If  nothing in you or in the world around you calls you back to the story and you forget about it, then let it rest. You ended the piece, so it’s finished.

My novel drew me back in. So I keep writing. It’s a work in progress.

And I have a part-time job, so I can continue to do stuff like this.

Ways to Spend Your Writing Time That Aren’t Writing

Almost every writer successful enough to gain a platform to talk about such things prescribes setting a consistent writing time. So, desiring to be a successful writer yourself, and maybe even a good one, you set aside a block of time to write. You look forward to it. You have visions of filling up all of that time with productivity, swinging words and sentences into place like a discus thrower.

Then your writing time arrives. You get your tea/coffee/water/snack and settle in to write.

Some days it goes really well and you can write the whole time you have set aside. Other days…not so much. You stare at the paper/screen and nothing happens. It’s like your writing brain switched off by itself and you don’t know how to turn it back on. Suddenly you start remembering all kinds of unrelated things, like how long it’s been since you cleaned the bathroom, or you black out and when you come to, you find yourself deep in a Wikipedia wormhole of research gone wrong, or writing a blog post.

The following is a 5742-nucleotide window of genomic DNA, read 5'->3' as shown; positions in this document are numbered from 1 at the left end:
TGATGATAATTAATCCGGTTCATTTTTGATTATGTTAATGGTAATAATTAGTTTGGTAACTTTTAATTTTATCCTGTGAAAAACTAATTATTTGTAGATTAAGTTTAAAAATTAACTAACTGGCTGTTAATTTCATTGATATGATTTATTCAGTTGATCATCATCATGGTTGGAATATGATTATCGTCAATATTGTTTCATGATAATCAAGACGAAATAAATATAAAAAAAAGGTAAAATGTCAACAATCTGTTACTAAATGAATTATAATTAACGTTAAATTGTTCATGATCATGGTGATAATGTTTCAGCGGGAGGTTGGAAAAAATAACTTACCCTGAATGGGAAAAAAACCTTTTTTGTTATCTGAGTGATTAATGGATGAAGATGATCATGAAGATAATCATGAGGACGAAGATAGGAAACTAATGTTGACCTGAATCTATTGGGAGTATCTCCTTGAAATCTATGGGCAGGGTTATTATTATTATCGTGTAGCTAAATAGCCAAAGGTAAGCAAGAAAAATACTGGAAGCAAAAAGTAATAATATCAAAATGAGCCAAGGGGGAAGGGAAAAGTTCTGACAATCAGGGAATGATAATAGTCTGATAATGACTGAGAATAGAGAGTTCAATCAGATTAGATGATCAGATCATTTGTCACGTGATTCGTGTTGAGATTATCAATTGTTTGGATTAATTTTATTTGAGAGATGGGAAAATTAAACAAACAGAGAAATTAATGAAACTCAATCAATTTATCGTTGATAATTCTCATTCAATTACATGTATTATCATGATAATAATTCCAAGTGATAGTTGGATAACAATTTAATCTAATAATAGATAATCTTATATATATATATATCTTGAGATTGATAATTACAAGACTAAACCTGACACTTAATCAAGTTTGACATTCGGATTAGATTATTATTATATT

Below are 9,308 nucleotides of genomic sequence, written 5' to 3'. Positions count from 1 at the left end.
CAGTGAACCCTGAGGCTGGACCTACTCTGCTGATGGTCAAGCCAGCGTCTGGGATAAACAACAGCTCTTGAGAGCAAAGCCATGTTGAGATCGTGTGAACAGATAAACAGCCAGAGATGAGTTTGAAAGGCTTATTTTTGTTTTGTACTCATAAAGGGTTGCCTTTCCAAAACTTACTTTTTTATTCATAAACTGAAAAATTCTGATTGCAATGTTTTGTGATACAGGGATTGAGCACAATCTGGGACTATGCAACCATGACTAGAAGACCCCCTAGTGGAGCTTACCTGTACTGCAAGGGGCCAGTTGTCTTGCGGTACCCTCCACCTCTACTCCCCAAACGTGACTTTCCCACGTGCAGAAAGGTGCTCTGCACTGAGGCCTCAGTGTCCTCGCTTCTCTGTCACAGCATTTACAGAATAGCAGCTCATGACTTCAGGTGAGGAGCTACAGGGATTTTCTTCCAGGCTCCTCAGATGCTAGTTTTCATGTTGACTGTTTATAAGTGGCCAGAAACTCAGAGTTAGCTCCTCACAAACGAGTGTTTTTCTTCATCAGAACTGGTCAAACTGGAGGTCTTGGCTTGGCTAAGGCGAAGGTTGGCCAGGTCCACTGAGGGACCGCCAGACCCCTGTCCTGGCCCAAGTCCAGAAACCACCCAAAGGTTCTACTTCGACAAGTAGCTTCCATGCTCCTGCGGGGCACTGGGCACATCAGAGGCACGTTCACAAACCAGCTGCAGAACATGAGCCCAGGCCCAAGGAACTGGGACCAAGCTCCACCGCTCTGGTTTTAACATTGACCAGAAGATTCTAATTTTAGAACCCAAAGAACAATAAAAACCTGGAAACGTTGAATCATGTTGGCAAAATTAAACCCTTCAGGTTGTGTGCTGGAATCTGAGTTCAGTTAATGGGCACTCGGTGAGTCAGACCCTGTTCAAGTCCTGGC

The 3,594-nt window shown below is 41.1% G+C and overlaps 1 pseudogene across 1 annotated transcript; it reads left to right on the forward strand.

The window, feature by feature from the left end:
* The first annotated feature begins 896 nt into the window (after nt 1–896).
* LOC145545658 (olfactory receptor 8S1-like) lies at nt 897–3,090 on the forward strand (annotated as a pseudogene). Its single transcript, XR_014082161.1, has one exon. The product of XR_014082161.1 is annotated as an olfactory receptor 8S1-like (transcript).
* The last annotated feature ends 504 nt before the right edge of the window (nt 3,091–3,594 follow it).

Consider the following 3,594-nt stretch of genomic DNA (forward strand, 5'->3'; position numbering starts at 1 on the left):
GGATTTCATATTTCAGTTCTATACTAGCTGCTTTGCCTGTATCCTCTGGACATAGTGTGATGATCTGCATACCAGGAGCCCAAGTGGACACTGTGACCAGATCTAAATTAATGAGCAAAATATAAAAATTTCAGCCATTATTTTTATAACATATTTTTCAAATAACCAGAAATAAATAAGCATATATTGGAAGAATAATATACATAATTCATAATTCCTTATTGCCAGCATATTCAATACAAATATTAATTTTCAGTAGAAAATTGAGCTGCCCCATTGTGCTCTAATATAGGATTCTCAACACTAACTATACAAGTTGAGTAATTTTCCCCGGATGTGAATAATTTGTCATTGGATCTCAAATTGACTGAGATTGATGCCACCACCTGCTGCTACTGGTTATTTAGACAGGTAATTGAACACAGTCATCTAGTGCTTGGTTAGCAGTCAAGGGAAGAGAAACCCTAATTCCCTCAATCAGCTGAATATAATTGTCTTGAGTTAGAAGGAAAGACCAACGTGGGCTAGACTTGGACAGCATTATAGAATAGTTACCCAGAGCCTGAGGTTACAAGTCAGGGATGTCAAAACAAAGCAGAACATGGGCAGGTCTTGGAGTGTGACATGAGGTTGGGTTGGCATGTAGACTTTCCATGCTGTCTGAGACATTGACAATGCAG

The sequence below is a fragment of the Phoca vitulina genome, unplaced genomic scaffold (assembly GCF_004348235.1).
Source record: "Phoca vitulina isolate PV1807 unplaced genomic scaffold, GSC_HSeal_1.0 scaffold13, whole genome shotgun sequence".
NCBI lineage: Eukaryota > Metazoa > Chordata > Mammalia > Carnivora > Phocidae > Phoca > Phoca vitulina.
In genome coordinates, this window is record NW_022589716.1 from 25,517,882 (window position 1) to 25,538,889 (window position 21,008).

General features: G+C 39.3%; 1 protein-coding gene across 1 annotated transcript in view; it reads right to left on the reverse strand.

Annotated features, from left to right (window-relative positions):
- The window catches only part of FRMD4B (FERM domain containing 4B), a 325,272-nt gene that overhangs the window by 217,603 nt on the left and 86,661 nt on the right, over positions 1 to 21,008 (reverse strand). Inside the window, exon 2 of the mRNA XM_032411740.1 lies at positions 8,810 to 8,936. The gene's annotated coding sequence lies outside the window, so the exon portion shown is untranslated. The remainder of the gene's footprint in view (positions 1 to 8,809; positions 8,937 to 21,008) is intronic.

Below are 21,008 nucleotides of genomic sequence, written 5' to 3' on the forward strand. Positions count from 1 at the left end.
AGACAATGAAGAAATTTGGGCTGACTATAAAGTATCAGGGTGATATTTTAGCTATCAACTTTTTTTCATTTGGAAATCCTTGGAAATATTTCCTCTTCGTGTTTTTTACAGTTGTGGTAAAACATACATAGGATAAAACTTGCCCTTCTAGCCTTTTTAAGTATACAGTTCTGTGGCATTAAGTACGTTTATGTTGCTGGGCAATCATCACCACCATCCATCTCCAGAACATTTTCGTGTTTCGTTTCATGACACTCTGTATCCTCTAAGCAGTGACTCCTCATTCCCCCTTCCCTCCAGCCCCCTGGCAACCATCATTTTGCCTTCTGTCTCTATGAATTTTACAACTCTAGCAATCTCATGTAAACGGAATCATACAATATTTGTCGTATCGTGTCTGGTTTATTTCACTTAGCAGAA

*clears throat*

There will always be days on which we are less likely to produce new words. A variety of factors can affect this (sleep, time of day, energy already expended, preoccupation, stress, etc.). For whatever reason you find yourself unable to write. The good news is, there are lots of legitimate alternative ways to engage with your work without actually generating new combinations of words and recording them. 

Here are some of my favorite writing alternatives for slow days:

  1. Take notes. This is a close relative of writing, but it takes the edge off, because you aren’t WRITING the real project. You’re writing ABOUT the project. I use this often to figure out what exactly I’m thinking about and then to sort through all of those thoughts on the paper. This tactic often leads me into writing the project.
  2. Draw. Sometimes words hold us back. Yes, even us writers. Sketching a character, setting, object, or map of something involved in your project is a way to get your head in the game without actually writing. I usually discover something new about an aspect of my project when I engage with it in shapes instead of words.
  3. Timeline/Outline. Starting with the beginning of what you know, outline the events of the story or the sequence of your argument as far ahead as you can. It doesn’t have to all come true. In fact, play around with different variations. See what makes the most sense, what makes the least sense, and why. The goal here isn’t to nail down all the events of a story; it’s to get you interacting with your project, so don’t be alarmed if you feel you can’t stick to the outline later on. You don’t have to!